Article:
Christmas every year is a whirlwind of activity from Thanksgiving (sometimes Halloween) through December 26th. My free time during this period is spent running around like a mad woman baking, planning, decorating, shopping, wrapping, mailing and budgeting.
Hence, I get the Christmas blues after the big day. Most people get a sense of relief. For me, I get a sense of relief and then despair. My blues come from the fact that I have to put everything away. The china needs to be stored in twenty feet of bubble wrap. The ornaments need to be cradled in their egg containers. The tree needs to be recycled.
Don’t get me wrong. I do not want to keep this stuff out all year. I just don’t want to think about taking the bloody things down.
One year, Lrudlrick suggested we just chuck the tree, lights and all, out our 6th floor window. You laugh but he was serious. He’s my little Oscar Madison. He calculated that it would land within 5 feet from the curb where recyclables are picked up. The idea of shards of glass or even broken branches hitting our neighbor’s window convinced him that it may be a bad idea.
We generally put away our Christmas decorations around January 7th. I have one week to psyche myself out.
Oh, just to let you know, I definitely recommend ordering a fresh tree. This is the first year, that I have not seen accumulations of pine needles on my rug. If you tug a branch now, the needles still stay in place and it still smells of pine.
Now that Christmas and after-Christmas shopping have passed, I’m ready to move on to New Years. We’re fuddy-duddy types and spend most of our New Years indoors. Sure, we could go out to Times Square or a black tie shindig but there is something about ringing in the New Years in your pjs and take out Chinese.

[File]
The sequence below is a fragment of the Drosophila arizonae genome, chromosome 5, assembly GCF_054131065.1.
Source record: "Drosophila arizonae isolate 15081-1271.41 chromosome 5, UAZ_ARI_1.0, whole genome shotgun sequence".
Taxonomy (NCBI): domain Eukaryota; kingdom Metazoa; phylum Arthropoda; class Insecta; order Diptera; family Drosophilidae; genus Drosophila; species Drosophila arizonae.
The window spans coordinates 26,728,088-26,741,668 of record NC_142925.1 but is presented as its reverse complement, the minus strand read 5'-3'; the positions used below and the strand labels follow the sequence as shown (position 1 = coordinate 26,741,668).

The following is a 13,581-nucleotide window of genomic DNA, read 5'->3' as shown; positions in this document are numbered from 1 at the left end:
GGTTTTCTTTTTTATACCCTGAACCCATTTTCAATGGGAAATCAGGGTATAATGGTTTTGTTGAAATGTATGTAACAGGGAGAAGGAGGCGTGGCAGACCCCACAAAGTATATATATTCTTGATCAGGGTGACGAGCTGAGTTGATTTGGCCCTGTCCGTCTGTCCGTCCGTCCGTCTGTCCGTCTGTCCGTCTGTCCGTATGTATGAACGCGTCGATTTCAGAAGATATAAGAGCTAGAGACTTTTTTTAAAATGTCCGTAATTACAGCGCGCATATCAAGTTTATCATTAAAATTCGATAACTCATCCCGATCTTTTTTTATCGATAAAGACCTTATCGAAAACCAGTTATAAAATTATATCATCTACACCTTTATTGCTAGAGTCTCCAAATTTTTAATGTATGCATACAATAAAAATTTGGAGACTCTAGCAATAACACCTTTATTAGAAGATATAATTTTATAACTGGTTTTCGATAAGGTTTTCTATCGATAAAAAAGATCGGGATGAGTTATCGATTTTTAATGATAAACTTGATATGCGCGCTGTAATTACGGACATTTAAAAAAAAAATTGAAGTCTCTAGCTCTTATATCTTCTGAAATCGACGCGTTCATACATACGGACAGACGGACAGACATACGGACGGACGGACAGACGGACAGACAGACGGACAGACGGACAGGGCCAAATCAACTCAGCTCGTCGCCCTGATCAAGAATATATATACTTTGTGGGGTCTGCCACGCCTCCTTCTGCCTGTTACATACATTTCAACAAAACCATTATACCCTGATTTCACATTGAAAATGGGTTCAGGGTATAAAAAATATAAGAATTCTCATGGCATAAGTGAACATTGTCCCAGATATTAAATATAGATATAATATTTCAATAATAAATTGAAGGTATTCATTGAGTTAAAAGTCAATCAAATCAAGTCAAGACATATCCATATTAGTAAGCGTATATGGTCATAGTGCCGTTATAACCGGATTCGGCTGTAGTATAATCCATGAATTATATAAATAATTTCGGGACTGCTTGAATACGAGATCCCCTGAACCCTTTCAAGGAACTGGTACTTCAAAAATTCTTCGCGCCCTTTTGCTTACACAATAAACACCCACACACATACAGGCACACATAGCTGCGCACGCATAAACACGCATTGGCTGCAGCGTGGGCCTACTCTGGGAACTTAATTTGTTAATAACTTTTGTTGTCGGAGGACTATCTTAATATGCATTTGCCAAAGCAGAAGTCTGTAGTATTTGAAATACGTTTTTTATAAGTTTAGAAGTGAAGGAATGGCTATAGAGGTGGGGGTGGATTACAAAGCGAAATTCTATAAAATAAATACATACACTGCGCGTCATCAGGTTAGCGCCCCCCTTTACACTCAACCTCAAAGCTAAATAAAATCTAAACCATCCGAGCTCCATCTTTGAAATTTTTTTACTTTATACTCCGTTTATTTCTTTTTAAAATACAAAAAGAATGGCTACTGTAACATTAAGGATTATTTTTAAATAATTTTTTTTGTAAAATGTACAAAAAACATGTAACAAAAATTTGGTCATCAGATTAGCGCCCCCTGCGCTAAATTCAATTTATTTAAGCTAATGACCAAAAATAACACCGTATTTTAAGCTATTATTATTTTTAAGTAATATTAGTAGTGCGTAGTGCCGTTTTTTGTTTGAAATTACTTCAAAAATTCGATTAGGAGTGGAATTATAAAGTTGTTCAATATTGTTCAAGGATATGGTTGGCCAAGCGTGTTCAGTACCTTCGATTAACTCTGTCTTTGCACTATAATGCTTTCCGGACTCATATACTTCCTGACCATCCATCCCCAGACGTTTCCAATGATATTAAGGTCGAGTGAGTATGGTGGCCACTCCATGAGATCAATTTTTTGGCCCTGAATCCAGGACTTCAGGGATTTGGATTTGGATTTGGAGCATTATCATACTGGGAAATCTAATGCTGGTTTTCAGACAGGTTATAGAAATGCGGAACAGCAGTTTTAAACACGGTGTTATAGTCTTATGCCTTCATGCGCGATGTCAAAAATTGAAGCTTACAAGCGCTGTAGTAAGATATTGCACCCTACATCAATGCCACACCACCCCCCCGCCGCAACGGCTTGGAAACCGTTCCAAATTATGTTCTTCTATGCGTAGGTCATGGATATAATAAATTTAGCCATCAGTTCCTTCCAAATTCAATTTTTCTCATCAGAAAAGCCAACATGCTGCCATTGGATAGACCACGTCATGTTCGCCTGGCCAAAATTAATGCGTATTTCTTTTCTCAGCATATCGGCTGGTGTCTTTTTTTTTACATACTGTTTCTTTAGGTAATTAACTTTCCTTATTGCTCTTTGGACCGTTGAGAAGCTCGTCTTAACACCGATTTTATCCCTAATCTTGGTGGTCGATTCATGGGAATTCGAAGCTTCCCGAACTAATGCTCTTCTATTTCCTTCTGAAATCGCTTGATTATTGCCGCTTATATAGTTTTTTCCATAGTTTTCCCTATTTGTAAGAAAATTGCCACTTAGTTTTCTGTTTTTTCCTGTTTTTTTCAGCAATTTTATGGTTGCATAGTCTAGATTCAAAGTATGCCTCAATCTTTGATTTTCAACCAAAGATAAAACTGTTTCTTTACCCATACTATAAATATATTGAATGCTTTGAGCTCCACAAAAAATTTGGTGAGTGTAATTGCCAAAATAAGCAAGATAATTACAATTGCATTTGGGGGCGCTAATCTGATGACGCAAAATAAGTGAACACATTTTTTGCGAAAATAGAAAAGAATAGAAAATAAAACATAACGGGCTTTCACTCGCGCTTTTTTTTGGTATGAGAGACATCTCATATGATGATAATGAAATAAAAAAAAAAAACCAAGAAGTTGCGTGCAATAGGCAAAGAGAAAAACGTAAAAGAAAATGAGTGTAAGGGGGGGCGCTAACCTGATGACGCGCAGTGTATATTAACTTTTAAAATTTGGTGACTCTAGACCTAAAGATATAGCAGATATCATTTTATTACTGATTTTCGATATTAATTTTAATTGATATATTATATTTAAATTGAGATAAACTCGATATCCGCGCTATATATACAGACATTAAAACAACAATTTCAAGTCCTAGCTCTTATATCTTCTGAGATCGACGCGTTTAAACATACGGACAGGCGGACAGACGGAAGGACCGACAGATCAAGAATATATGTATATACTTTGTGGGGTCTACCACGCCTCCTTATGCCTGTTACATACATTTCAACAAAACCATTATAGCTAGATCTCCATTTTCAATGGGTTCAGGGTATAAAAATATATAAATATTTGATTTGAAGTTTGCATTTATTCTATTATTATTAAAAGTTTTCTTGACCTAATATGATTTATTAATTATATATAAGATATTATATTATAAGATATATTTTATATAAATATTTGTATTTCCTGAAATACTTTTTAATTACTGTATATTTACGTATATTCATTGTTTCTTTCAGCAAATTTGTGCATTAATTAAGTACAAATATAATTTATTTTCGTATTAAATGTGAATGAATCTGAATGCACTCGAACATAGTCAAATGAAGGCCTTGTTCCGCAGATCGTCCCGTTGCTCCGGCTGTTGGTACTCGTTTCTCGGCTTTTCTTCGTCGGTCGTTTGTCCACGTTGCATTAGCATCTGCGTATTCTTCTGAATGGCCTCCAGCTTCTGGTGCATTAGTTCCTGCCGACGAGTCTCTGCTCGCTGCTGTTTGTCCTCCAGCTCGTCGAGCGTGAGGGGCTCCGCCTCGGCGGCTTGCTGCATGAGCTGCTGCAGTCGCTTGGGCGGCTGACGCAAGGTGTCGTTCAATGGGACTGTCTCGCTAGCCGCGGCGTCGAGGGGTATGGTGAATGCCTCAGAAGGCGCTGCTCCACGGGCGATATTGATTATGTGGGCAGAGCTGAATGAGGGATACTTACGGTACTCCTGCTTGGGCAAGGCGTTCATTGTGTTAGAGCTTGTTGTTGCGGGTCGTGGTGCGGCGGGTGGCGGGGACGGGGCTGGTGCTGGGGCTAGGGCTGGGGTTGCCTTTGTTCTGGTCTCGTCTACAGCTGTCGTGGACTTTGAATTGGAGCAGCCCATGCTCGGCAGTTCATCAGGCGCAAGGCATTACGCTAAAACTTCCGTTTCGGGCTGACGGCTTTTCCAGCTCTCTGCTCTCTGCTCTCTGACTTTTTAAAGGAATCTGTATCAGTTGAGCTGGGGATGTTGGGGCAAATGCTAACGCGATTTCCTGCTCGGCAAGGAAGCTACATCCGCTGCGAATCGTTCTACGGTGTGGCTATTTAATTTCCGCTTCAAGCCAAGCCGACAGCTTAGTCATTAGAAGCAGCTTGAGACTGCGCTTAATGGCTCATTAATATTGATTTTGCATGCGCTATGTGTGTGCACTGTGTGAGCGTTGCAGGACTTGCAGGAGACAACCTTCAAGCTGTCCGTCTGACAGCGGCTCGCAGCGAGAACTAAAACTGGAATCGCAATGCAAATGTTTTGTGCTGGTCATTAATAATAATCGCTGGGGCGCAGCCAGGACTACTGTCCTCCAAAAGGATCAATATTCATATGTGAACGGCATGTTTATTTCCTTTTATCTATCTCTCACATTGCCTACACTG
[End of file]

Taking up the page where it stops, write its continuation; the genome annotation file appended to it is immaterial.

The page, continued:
I just realized something, out of all the holidays, my mother actually used to go out for New Years. I guess that’s why I prefer to stay in. My mother and I are really polar opposites. No wonder we disagreed so much.
The other reason we don’t really go out is because we’re techno junkies and the last day of the calendar year is the best time to find deals. We spend our mornings and afternoons scouring the electronic stores for goodies.
We head home exhausted and sometimes happy at our finds. We flop into our pjs, play with our toys, order Chinese and watch Dick Clark. At midnight, we champagne toast, kiss and hug our dogs. Then we spend the next hour calling all our relatives and friends. The calls are usually short, sweet and consist of a lot of shouting.
pg: Happy New Year!
Mom: HAPPY NEW YEAR! WHO IS THIS?
pg: Pantrygirl. Your daughter.
Mom: WHO? I CAN’T HEAR YOU.
pg: Your daughter!
Mom: OH! WHAT’S GOING ON?
pg: We just wanted to wish you a Happy New Year!
Mom: WHAT? DID YOU CALL YOUR GRANDMOTHER?
pg: I’m about to.
The next day we eat like medieval warriors back from a crusade and watch The Honeymooners marathon.
See, I told you. We’re fuddy-duddies. At least my feet don’t swell in my fuzzy slippers.